KFF Daily Global Health Policy Report

In The News

U.N. Urges Protection From Sexual Violence For Women, Girls Displaced In Iraq

U.N. News Centre: Iraq: Displaced girls, women face increasing risk of sexual violence, U.N. warns
“An estimated 20,000 women and girls in Iraq are at an increased risk of sexual violence as a result of the mounting crisis in northern and western parts of the country, warned the United Nations [on Monday], urging immediate action to ensure their protection…” (6/30).

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Rwanda, Ethiopia Provide Examples Of How To Reduce Child Mortality

Inter Press Service: Looking to Africa’s LDCs to Learn How to Save the Lives of Millions of Mothers and their Babies
“Every year, three million newborn babies and almost 6.6 million children under five die globally, but if the rest of the world looked towards the examples of two of Africa’s least-developed countries (LDCs), Rwanda and Ethiopia, they would perhaps be able to save these children…” (Bikitsha, 6/30).

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W. Africa Struggles To Contain Ebola; Liberian President Warns Of Prosecution For Hiding Patients

News outlets continue coverage on the Ebola outbreak in West Africa, as governments and health ministries try to contain the disease.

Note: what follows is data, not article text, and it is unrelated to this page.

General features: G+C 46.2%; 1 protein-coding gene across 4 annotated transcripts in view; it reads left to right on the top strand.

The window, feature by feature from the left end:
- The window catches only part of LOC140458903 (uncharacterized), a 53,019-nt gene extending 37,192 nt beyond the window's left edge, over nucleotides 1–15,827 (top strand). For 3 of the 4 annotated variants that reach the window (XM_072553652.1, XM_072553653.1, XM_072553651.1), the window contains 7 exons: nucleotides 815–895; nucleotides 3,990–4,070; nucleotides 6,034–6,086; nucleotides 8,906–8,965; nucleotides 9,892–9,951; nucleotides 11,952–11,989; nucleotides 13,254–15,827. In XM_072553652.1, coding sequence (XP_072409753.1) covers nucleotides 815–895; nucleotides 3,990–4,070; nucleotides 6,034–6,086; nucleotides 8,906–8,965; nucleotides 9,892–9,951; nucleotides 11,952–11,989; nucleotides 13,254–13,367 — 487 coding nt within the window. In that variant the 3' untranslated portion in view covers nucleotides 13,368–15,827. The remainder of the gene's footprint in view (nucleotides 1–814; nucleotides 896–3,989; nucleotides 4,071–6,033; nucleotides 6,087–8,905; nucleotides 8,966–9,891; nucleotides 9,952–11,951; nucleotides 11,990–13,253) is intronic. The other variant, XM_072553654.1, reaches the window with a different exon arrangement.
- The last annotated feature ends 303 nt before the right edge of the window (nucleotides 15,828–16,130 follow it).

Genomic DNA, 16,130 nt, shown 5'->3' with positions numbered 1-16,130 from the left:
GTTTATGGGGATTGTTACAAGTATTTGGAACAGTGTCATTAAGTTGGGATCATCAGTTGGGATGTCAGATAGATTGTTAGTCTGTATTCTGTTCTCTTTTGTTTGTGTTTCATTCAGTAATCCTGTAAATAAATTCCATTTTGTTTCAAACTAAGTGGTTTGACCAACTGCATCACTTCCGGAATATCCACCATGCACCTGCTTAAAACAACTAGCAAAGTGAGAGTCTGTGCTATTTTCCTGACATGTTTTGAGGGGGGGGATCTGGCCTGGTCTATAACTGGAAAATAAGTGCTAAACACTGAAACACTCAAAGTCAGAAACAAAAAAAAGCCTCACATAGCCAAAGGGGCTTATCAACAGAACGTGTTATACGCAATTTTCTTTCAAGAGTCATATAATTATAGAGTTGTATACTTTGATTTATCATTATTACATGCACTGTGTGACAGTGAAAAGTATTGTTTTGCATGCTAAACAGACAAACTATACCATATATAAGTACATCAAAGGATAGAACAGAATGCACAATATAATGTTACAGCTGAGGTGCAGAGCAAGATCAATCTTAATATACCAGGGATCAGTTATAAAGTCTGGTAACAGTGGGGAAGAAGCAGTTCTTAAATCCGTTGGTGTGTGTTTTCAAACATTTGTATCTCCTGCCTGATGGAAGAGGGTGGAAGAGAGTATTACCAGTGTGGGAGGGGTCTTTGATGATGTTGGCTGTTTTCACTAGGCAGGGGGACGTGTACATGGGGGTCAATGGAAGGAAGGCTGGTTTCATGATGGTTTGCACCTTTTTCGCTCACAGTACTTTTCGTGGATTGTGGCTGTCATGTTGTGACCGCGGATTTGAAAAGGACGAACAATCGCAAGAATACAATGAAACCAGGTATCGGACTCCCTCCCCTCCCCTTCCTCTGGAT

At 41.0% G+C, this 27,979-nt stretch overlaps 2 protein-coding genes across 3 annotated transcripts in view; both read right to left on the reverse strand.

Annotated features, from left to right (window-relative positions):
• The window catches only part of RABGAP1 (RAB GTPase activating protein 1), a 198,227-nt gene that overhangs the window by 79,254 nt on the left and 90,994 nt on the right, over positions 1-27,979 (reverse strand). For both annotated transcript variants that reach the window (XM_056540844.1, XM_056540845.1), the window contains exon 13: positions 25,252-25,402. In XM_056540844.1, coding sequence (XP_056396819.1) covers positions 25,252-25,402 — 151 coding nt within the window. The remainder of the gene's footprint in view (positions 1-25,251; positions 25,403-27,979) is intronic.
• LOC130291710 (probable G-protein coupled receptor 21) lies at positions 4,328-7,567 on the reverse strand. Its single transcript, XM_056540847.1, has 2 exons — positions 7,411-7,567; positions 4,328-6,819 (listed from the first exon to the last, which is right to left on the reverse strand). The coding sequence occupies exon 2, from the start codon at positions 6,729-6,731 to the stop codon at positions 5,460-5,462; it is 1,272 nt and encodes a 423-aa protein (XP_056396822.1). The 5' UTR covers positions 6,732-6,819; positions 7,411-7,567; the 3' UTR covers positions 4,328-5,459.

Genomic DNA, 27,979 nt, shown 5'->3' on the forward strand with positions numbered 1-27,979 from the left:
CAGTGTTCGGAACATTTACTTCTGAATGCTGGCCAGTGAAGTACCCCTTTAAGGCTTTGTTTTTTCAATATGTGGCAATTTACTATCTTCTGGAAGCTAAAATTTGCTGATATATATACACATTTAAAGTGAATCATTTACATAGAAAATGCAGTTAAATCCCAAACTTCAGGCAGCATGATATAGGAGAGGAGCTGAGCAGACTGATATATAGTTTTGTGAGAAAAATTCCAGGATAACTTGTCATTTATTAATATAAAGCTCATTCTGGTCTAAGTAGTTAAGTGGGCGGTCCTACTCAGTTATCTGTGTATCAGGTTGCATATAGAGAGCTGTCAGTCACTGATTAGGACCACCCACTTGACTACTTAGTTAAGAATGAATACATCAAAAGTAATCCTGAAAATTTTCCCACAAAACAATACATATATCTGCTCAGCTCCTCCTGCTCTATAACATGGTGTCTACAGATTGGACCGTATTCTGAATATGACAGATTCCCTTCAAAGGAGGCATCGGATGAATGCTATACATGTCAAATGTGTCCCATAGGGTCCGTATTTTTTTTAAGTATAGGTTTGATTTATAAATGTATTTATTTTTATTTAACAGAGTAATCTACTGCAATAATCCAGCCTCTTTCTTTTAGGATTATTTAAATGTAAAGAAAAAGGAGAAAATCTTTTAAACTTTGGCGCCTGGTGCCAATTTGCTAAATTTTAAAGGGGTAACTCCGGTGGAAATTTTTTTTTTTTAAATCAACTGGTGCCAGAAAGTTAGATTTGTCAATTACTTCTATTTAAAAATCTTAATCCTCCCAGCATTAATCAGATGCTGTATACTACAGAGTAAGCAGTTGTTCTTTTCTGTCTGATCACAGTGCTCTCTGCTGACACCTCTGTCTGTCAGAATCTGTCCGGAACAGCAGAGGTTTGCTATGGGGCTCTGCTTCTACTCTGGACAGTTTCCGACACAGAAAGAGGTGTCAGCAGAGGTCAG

Reuters: Fear, suspicion undermine West Africa’s battle against Ebola
“…With West Africa facing the deadliest Ebola outbreak ever, with 400 dead so far … fear and mistrust is driving dozens of victims to evade treatment, frustrating foreign and local doctors trying to contain the epidemic. The outbreak in Guinea, Sierra Leone, and Liberia has left some of the world’s poorest states, with porous borders and weak health systems undermined by war and misrule, grappling with one of the most lethal and contagious diseases on the planet…” (Fofana, 6/30).

Associated Press: Liberia vows prosecution for hiding Ebola patients
“Liberia’s president warned Monday that anyone caught hiding suspected Ebola patients will be prosecuted…” (Raye-Layleh, 6/30).

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WHO Intensifies Cholera Response In South Sudan

Xinhua News: Death toll from cholera outbreak hits 63 in S. Sudan: WHO
“The World Health Organization (WHO) said it has intensified its response to the cholera outbreak in South Sudan after 63 people have lost their lives and 2,340 people [have been] treated for the disease…” (Mengjie, 6/30).

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U.N. Remains Unable To Deliver Aid To Syria's Yarmouk Camp Despite Truce

U.N. News Centre: Palestinians in Syria’s Yarmouk camp now without aid for one month — U.N.
“The United Nations agency charged with ensuring the well-being of Palestinian refugees across the Middle East has warned today that, despite reports of a truce between the Syrian government and armed groups inside Yarmouk camp, it is still unable to carry out humanitarian operations there…” (6/30).